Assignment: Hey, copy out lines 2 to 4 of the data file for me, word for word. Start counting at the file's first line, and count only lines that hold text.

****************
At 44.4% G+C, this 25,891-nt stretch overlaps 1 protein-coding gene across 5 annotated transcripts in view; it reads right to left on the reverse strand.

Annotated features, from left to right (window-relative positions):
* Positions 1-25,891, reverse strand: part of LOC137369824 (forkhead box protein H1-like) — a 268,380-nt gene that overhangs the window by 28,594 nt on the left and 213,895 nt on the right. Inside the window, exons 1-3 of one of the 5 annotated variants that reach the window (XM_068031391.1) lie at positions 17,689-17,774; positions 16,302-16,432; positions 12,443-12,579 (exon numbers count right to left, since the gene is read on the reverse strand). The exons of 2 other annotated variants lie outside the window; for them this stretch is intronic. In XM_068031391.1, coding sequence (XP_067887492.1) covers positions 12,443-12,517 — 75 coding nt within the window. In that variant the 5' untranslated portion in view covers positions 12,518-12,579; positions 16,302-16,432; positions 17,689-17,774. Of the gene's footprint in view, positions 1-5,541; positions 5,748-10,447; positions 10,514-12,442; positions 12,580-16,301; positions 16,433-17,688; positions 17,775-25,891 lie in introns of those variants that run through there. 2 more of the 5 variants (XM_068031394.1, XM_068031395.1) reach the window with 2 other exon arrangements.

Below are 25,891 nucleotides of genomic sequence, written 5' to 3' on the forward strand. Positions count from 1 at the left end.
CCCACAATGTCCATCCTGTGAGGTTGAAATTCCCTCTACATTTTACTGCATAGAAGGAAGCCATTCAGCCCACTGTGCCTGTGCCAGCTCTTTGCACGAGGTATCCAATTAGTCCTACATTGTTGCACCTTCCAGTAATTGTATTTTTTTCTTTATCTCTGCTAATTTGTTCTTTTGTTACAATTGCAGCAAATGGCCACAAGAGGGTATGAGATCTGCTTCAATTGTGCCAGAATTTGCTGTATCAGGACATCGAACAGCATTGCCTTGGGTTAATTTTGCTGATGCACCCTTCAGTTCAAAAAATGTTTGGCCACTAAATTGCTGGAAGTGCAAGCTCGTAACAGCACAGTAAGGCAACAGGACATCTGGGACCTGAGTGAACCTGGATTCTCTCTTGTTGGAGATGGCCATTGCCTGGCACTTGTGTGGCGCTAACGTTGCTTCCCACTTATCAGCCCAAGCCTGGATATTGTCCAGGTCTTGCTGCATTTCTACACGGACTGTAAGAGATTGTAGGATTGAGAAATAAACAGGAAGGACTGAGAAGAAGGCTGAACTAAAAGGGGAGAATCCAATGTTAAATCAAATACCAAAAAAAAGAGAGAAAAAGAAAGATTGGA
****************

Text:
Annotated features, from left to right (window-relative positions):
* Positions 1-25,891, reverse strand: part of LOC137369824 (forkhead box protein H1-like) — a 268,380-nt gene that overhangs the window by 28,594 nt on the left and 213,895 nt on the right. Inside the window, exons 1-3 of one of the 5 annotated variants that reach the window (XM_068031391.1) lie at positions 17,689-17,774; positions 16,302-16,432; positions 12,443-12,579 (exon numbers count right to left, since the gene is read on the reverse strand). The exons of 2 other annotated variants lie outside the window; for them this stretch is intronic. In XM_068031391.1, coding sequence (XP_067887492.1) covers positions 12,443-12,517 — 75 coding nt within the window. In that variant the 5' untranslated portion in view covers positions 12,518-12,579; positions 16,302-16,432; positions 17,689-17,774. Of the gene's footprint in view, positions 1-5,541; positions 5,748-10,447; positions 10,514-12,442; positions 12,580-16,301; positions 16,433-17,688; positions 17,775-25,891 lie in introns of those variants that run through there. 2 more of the 5 variants (XM_068031394.1, XM_068031395.1) reach the window with 2 other exon arrangements.

Below are 25,891 nucleotides of genomic sequence, written 5' to 3' on the forward strand. Positions count from 1 at the left end.